Table of contents

Volume 9, Issue 12, pp. 190 - 206, December 2022

Issue cover
Cover: Mesenteric adipose tissue (a part of the visceral adipose tissue) four days after infection with Yersinia pseudotuberculosis, in which fat-associated lymphoid clusters can be observed (image by the National Institute of Allergy and Infectious Diseases (NIAID), USA; image modified by MIC). The cover is published under the Creative Commons Attribution (CC BY) license. Enlarge issue cover


Effects of the intestinal microbiota on prostate cancer treatment by androgen deprivation therapy

Safae Terrisse, Laurence Zitvogel and Guido Kroemer

page 190-194 | 10.15698/mic2022.12.787 | Full text | PDF | Abstract

Prostate cancer (PC) can be kept in check by androgen deprivation therapy (ADT, usually with the androgen synthesis inhibitor abiraterone acetate or the androgen receptor antagonist such as enzalutamide) until the tumor evolves to castration-resistant prostate cancer (CRPC). The transition of hormone-sensitive PC (HSPC) to CPRC has been explained by cancer cell-intrinsic resistance mechanisms. Recent data indicate that this transition is also marked by cancer cell-extrinsic mechanisms such as the failure of ADT-induced PC immunosurveillance, which depends on the presence of immunostimulatory bacteria in the gut. Moreover, intestinal bacteria that degrade drugs used for ADT, as well as bacteria that produce androgens, can interfere with the efficacy of ADT. Thus, specific bacteria in the gut serve as a source of testosterone, which accelerates prostate cancer progression, and men with CRPC exhibit an increased abundance of such bacteria with androgenic functions. In conclusion, the response of PC to ADT is profoundly influenced by the composition of the microbiota with its immunostimulatory, immunosuppressive and directly ADT-subversive elements.

Research Articles

DadY (PA5303) is required for fitness of Pseudomonas aeruginosa when growth is dependent on alanine catabolism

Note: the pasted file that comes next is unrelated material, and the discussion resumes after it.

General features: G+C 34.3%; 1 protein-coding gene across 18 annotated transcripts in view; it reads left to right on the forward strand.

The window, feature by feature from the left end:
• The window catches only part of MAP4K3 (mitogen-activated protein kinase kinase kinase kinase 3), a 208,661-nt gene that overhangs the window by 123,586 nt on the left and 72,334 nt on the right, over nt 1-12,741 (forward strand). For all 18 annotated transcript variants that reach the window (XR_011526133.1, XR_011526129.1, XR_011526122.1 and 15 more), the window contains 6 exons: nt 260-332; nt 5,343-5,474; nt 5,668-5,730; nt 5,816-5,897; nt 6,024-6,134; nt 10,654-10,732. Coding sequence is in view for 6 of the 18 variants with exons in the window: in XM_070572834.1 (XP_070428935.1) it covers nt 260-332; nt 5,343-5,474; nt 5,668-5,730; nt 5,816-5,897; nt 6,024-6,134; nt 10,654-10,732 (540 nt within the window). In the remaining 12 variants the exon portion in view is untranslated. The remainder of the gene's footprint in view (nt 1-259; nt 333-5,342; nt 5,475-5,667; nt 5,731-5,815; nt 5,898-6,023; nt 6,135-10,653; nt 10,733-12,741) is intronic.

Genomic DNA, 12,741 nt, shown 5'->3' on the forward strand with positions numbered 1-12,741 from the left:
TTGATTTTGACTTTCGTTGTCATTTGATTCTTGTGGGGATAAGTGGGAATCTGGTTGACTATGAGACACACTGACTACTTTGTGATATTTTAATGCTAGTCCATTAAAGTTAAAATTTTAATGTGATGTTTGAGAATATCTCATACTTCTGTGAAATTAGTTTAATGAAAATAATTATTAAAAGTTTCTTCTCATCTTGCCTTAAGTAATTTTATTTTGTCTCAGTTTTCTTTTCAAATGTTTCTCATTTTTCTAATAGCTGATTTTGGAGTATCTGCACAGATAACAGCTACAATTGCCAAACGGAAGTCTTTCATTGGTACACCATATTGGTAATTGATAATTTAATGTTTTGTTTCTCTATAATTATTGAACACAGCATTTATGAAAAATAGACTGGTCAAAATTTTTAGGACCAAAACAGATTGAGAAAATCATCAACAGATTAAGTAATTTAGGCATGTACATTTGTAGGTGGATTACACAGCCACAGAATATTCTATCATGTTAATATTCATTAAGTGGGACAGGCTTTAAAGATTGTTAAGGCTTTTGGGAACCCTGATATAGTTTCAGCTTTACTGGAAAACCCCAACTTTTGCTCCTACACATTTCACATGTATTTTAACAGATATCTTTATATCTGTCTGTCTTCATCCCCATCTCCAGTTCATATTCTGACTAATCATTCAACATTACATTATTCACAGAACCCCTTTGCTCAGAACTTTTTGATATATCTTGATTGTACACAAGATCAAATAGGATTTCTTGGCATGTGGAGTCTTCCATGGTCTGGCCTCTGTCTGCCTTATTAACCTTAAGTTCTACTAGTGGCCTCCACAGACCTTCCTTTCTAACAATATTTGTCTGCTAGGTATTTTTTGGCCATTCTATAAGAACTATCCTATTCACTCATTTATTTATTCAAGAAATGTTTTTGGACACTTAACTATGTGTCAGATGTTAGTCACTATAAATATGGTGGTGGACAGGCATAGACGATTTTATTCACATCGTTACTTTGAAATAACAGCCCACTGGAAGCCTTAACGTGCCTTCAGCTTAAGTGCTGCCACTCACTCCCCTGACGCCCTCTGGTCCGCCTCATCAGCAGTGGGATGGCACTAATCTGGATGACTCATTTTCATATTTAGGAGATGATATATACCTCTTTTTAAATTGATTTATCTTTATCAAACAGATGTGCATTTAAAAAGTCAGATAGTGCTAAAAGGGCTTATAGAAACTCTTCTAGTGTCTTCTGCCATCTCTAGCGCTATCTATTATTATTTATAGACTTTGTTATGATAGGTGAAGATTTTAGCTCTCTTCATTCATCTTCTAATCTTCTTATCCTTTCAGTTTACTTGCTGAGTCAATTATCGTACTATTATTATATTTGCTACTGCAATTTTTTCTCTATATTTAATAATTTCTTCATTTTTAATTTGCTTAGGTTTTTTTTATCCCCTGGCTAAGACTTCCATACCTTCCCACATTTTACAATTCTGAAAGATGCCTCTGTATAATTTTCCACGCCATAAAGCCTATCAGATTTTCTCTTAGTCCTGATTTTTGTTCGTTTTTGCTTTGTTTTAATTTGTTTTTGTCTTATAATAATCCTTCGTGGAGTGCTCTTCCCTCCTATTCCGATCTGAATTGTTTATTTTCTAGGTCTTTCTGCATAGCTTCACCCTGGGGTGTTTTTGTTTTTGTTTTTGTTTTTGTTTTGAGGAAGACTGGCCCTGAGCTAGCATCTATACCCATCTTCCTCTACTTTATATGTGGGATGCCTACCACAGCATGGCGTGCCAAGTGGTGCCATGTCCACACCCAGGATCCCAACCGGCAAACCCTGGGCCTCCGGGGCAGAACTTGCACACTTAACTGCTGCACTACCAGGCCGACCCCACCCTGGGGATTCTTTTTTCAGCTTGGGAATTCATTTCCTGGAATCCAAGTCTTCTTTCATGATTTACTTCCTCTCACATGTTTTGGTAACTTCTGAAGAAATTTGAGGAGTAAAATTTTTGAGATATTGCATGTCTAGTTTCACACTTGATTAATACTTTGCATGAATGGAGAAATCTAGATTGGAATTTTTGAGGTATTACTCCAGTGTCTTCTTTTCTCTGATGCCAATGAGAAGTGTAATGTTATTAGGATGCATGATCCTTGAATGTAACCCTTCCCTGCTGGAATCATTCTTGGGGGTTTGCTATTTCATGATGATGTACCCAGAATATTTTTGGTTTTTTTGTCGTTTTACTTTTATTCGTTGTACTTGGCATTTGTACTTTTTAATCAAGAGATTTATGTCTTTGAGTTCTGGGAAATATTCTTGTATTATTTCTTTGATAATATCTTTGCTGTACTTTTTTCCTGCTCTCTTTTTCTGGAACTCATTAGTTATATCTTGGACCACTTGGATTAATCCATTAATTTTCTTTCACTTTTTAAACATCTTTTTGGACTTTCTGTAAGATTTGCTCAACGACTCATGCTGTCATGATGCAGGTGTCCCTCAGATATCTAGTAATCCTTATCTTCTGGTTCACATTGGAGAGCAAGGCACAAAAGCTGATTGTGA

Ronnie L. Fulton and Diana M. Downs

page 195-206 | 10.15698/mic2022.12.788 | Full text | PDF | Abstract

Pseudomonas aeruginosa inhabits diverse environmental niches that can have varying nutrient composition. The ubiquity of this organism is facilitated by a metabolic strategy that preferentially utilizes low-energy, non-fermentable organic acids, such as amino acids, rather than the high-energy sugars preferred by many other microbes. The amino acid alanine is among the preferred substrates of P. aeruginosa. The dad locus encodes the constituents of the alanine catabolic pathway of P. aeruginosa. Physiological roles for DadR (AsnC-type transcriptional activator), DadX (alanine racemase), and DadA (D-amino acid dehydrogenase) have been defined in this pathway. An additional protein, PA5303, is encoded in the dad locus in P. aeruginosa. PA5303 is a member of the ubiquitous Rid protein superfamily and is designated DadY based on the data presented herein. Despite its conservation in numerous Pseudomonas species and membership in the Rid superfamily, no physiological function has been assigned to DadY. In the present study, we demonstrate that DadA releases imino-alanine that can be deaminated by DadY in vitro. While DadY was not required for alanine catabolism in monoculture, dadY mutants had a dramatic fitness defect in competition with wild-type P. aeruginosa when alanine served as the sole carbon or nitrogen source. The data presented herein support a model in which DadY facilitates flux through the alanine catabolic pathway by removing the imine intermediate generated by DadA. Functional characterization of DadY contributes to our understanding of the role of the broadly conserved Rid family members.

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